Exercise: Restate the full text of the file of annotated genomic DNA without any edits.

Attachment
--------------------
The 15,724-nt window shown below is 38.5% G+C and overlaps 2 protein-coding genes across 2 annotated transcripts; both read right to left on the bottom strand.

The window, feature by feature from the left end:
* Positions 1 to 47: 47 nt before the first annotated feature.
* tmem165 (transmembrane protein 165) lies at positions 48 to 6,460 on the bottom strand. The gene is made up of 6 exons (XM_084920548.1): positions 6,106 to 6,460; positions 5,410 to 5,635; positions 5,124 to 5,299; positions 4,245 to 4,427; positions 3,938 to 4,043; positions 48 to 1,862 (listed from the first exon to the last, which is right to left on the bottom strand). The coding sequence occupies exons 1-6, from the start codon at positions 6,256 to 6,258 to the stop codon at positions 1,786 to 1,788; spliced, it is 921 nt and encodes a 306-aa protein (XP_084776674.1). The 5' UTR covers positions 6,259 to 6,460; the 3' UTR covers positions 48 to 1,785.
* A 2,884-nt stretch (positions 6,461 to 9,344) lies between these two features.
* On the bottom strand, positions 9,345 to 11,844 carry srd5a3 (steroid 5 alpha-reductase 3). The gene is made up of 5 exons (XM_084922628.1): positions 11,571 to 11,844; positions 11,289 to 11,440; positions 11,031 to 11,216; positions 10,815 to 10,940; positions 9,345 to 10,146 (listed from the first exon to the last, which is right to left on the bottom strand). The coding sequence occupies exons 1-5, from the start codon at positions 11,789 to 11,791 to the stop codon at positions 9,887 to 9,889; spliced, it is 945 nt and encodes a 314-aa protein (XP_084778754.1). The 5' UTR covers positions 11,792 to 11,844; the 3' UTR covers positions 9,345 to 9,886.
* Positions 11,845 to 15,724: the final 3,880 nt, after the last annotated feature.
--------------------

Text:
The 15,724-nt window shown below is 38.5% G+C and overlaps 2 protein-coding genes across 2 annotated transcripts; both read right to left on the bottom strand.

The window, feature by feature from the left end:
* Positions 1 to 47: 47 nt before the first annotated feature.
* tmem165 (transmembrane protein 165) lies at positions 48 to 6,460 on the bottom strand. The gene is made up of 6 exons (XM_084920548.1): positions 6,106 to 6,460; positions 5,410 to 5,635; positions 5,124 to 5,299; positions 4,245 to 4,427; positions 3,938 to 4,043; positions 48 to 1,862 (listed from the first exon to the last, which is right to left on the bottom strand). The coding sequence occupies exons 1-6, from the start codon at positions 6,256 to 6,258 to the stop codon at positions 1,786 to 1,788; spliced, it is 921 nt and encodes a 306-aa protein (XP_084776674.1). The 5' UTR covers positions 6,259 to 6,460; the 3' UTR covers positions 48 to 1,785.
* A 2,884-nt stretch (positions 6,461 to 9,344) lies between these two features.
* On the bottom strand, positions 9,345 to 11,844 carry srd5a3 (steroid 5 alpha-reductase 3). The gene is made up of 5 exons (XM_084922628.1): positions 11,571 to 11,844; positions 11,289 to 11,440; positions 11,031 to 11,216; positions 10,815 to 10,940; positions 9,345 to 10,146 (listed from the first exon to the last, which is right to left on the bottom strand). The coding sequence occupies exons 1-5, from the start codon at positions 11,789 to 11,791 to the stop codon at positions 9,887 to 9,889; spliced, it is 945 nt and encodes a 314-aa protein (XP_084778754.1). The 5' UTR covers positions 11,792 to 11,844; the 3' UTR covers positions 9,345 to 9,886.
* Positions 11,845 to 15,724: the final 3,880 nt, after the last annotated feature.